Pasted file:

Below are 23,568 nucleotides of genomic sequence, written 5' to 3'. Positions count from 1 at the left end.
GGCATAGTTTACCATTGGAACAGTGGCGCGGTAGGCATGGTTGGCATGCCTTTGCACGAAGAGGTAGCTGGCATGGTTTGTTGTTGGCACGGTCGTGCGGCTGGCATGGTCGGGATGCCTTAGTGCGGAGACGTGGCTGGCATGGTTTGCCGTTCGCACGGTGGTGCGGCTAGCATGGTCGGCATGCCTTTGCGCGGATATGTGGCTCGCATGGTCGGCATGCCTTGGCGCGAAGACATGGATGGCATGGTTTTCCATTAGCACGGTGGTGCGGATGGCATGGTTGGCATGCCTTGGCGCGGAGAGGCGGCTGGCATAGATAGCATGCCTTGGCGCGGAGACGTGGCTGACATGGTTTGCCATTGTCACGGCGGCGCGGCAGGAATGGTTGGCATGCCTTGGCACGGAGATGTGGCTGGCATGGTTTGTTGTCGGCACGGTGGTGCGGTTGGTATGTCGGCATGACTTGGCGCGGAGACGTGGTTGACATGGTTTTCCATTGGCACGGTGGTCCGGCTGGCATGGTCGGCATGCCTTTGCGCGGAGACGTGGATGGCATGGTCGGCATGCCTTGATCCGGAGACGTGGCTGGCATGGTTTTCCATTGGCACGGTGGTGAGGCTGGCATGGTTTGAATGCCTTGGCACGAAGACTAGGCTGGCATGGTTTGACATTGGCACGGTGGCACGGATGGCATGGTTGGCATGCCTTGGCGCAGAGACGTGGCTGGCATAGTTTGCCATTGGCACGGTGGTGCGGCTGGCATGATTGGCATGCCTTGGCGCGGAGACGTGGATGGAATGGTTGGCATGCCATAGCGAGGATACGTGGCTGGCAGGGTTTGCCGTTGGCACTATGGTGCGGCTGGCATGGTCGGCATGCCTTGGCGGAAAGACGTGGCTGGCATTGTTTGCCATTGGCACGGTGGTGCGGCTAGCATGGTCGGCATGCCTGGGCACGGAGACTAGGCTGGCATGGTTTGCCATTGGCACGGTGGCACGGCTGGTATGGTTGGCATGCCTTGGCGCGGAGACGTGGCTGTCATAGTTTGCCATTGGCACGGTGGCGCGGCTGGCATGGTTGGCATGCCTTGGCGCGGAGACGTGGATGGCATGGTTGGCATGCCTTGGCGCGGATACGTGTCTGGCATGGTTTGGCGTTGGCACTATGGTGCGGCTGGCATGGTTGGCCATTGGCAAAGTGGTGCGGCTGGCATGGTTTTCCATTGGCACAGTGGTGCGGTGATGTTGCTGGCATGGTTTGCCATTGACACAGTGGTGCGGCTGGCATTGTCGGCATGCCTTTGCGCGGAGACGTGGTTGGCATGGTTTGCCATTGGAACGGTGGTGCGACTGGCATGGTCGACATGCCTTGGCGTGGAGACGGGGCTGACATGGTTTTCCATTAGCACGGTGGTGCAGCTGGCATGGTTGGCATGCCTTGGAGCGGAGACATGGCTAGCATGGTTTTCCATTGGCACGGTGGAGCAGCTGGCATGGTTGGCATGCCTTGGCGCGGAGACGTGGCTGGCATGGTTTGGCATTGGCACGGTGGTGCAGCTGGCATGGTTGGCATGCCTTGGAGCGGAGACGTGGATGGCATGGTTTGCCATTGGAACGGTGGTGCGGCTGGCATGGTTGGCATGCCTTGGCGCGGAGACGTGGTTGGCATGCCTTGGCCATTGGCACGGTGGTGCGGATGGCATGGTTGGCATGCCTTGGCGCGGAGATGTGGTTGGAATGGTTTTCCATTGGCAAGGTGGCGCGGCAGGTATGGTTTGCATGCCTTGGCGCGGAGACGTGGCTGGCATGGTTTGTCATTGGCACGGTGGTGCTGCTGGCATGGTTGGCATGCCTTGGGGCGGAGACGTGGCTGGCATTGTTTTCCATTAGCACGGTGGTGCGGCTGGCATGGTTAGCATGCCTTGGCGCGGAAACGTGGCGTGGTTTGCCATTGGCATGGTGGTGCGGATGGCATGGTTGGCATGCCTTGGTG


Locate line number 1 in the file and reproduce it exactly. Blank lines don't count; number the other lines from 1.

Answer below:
Below are 23,568 nucleotides of genomic sequence, written 5' to 3'. Positions count from 1 at the left end.